For many years, comic books have been popular in the UK, mostly for children but more recently for adults. They are usually published as comic anthologies and the target audience is generally children. They are referred to by a number of different names, for example comic magazine, comic papers or just simply comics. The publishers are usually distributing them on a weekly basis, but there are a few that are published every two weeks and some even monthly. The Beano and the Dandy have long been the two most popular comic books. Both these comics were released by DC Thomson in the 1930s. And within two decades the weekly circulation for both of them had reached two million. The fact that so many copies were sold is not such a big surprise because for children there was very little else for entertainment.
Another popular comic which is now considered to be a classic is Roy of the Rovers. First released in 1954 it was a comic strip based on football. Roy Race was the character the comic was written around and he played for a football team called Melchester Rovers. Other popular comic books of the time were Valiant, Viz, Eagle and 2000AD. Traditionally, it was newsprint that British comics would be printed on, right up until the early 1990s. A four colour process would be used on the cover and inside it would be black or red that would be used for the dark colours. All colour comics weren’t introduced until 1993 and it was The Beano and The Dandy that first switched. A set of stamps was released in 2012 by the British Royal Mail that cemented the place of comic books in British history. A number of different comic book series were featured including The Beano, The Dandy, The Topper, Roy of the Rovers, Eagle, Buster, Bunty, Valiant, Twinkle and 2000AD.
Classic UK comic series – Top 5
The Beano – published by DC Thomson this is the longest running British children’s comic. Characters include Dennis the Menace, Minnie the Minx, The Bash Street Kids, Roger the Dodger, Billy Whizz and Ball Boy. The Beano is still published on a Wednesday, but the issue date is the following Saturday.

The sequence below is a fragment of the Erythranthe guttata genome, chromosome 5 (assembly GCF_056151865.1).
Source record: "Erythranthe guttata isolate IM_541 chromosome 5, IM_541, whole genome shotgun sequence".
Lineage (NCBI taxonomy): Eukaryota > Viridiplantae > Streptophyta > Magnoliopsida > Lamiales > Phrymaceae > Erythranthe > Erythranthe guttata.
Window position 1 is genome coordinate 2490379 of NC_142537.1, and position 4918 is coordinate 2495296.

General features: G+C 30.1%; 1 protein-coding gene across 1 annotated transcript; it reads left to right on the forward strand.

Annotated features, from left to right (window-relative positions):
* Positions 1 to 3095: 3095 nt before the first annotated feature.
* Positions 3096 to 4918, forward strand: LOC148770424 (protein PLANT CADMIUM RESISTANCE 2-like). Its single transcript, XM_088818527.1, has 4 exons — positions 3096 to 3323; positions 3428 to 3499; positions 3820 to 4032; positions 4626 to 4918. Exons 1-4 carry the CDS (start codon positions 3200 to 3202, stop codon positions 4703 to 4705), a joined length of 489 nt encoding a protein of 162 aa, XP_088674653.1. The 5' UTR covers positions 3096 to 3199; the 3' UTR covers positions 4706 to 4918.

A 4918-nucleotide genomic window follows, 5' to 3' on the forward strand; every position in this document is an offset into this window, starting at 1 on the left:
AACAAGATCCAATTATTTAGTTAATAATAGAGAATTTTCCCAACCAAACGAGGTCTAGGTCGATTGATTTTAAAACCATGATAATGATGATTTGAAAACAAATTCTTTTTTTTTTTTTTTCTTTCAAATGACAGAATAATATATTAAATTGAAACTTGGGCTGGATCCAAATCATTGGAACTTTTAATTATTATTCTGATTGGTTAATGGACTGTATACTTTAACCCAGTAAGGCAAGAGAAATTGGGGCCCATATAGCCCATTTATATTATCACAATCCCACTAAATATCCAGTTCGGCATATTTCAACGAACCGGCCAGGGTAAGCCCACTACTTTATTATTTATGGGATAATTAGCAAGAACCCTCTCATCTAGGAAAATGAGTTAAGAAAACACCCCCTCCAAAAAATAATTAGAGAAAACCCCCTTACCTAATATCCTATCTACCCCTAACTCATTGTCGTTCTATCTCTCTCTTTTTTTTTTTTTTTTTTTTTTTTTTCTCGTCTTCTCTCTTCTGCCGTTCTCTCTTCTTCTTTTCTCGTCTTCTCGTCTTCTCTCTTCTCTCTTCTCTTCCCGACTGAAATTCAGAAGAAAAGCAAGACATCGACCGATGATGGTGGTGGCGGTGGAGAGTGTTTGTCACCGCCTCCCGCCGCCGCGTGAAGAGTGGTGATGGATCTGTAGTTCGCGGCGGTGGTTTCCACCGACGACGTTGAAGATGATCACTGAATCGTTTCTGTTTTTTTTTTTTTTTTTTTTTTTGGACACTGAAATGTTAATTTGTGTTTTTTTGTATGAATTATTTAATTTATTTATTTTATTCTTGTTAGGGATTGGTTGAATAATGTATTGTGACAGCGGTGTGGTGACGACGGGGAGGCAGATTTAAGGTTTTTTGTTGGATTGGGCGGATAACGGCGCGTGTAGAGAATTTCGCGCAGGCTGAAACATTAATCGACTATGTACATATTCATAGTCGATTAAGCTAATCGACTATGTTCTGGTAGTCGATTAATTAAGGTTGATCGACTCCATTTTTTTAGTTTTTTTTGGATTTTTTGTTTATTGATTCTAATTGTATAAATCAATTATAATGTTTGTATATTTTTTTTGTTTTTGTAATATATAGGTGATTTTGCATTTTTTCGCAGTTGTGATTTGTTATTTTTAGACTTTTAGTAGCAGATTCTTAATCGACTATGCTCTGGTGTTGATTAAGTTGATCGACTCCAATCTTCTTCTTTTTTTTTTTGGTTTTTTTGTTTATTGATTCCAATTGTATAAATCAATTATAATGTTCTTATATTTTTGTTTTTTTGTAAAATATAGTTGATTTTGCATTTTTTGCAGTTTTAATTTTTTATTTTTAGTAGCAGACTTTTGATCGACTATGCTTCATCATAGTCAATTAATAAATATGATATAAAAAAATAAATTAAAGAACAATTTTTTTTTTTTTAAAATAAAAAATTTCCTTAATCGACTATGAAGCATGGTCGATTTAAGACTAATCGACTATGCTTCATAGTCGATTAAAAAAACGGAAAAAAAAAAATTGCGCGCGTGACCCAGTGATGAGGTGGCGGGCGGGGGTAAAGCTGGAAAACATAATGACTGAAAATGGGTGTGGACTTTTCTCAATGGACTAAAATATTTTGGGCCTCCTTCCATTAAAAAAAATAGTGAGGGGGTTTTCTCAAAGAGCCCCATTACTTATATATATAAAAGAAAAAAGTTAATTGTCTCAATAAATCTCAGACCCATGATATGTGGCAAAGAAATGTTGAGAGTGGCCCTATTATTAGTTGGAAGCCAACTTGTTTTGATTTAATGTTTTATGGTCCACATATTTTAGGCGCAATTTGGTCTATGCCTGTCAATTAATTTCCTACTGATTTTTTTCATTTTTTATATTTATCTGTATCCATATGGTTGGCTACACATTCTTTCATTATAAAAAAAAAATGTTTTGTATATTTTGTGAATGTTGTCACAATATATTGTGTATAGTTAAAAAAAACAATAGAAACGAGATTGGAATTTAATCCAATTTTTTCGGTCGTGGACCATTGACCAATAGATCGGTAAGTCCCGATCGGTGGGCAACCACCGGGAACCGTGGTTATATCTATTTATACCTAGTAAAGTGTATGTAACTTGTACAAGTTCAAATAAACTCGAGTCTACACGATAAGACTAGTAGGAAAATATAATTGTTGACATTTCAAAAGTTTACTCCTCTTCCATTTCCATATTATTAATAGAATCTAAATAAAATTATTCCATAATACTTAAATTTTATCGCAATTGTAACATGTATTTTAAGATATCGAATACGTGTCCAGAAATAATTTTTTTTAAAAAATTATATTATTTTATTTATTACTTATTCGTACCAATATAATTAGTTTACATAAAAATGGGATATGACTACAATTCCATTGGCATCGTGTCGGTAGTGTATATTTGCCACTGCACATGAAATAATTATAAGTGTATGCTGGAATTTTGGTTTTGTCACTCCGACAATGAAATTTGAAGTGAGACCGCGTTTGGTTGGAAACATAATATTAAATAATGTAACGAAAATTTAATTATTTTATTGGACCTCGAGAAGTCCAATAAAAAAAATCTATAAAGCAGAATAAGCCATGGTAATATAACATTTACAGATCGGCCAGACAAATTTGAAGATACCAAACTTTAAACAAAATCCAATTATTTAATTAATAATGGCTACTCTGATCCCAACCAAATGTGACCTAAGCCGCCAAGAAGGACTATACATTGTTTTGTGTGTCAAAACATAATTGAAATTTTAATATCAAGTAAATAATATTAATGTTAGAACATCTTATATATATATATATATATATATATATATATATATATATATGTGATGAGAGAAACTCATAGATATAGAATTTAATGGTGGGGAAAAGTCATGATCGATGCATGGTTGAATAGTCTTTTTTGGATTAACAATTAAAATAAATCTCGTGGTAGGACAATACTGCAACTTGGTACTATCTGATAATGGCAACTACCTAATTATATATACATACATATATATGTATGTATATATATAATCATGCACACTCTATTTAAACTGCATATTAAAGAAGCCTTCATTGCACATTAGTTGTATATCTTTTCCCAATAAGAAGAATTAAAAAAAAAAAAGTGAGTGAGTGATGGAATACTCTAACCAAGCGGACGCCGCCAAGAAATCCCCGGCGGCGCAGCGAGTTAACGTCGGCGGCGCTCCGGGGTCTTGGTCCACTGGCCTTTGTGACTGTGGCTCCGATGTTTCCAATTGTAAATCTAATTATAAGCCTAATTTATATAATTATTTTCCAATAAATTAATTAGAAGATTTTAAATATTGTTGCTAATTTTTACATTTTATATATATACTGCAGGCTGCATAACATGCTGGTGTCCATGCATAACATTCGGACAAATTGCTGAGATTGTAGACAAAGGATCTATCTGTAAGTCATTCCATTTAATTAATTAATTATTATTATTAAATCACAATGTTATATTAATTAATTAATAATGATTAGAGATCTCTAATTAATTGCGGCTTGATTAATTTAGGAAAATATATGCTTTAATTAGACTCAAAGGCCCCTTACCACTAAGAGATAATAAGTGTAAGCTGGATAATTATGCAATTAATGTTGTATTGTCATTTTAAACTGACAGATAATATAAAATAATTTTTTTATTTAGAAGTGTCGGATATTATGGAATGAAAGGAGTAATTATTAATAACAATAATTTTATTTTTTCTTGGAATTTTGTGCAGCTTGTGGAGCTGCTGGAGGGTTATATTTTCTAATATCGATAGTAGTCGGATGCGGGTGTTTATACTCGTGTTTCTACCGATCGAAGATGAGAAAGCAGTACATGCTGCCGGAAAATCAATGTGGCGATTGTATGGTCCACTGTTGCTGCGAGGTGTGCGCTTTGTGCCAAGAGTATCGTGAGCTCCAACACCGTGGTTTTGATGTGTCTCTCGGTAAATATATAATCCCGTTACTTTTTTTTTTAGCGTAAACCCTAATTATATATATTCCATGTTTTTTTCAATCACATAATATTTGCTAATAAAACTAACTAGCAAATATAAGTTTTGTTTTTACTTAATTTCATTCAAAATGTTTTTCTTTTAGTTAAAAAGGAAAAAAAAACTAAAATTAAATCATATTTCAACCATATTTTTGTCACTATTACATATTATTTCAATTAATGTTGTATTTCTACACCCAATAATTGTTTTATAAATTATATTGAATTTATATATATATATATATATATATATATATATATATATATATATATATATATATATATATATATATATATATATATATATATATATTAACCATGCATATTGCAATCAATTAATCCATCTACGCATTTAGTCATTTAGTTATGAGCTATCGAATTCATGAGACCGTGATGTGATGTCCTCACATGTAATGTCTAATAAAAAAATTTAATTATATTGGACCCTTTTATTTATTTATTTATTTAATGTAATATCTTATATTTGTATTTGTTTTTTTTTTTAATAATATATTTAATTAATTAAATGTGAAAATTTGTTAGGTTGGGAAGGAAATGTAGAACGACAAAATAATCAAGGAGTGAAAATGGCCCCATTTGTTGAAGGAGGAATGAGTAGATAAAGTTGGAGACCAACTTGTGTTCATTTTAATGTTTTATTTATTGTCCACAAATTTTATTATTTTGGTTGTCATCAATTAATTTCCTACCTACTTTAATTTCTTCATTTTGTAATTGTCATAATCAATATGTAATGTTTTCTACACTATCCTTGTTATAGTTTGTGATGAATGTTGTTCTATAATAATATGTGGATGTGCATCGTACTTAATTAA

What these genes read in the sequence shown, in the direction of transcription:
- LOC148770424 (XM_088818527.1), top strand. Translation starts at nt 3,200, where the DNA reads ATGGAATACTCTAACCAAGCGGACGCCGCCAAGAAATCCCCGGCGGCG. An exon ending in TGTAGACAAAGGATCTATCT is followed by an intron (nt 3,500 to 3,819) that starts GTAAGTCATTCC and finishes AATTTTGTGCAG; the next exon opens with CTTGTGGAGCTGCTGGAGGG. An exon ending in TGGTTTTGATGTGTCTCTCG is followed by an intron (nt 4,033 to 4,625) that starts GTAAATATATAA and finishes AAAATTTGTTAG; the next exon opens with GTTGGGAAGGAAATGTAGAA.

The Dandy – this is the third-longest running comic and was first printed in 1937.Two millions copies were being sold less than two decades later. Sadly, it’s no longer published but it has become popular among collectors. On the very same day the printed version of the comic was finished an online version was launched. Called The Digital Dandy, it was available on the Dandy website and via the Dandy app. This digital version of the comic was not received very well and was shelved six months later.
The Topper – also published by DC Thomson but only published from 1953 to 1990, when it merged with The Beezer. Topper was published in full tabloid size. In 1975 Buzz merged with Topper and Sparky in 1977. An annual collection was also published called The Topper Book.
Eagle – first published in 1950 this is a classic British children’s comic. It stopped in 1969 but was relaunched in 1982, and continued right up until 1994. An Anglican vicar was responsible for its creation and when it was first released it sold a staggering 900,000 copies. Dan Dare, Pilot of the Future was one of its most popular characters. Eagle didn’t just contain a comic strip. There were also news and sports sections and educational cutaway images of complex machinery.
Roy of the Rovers – this is one of the youngest of our top 5 as it was first launched in 1976. There was already a well-established comic strip of the same name but the comic book ran until 1993 with 853 issues being printed. As well as the stories the comic book also contained other football strips and features.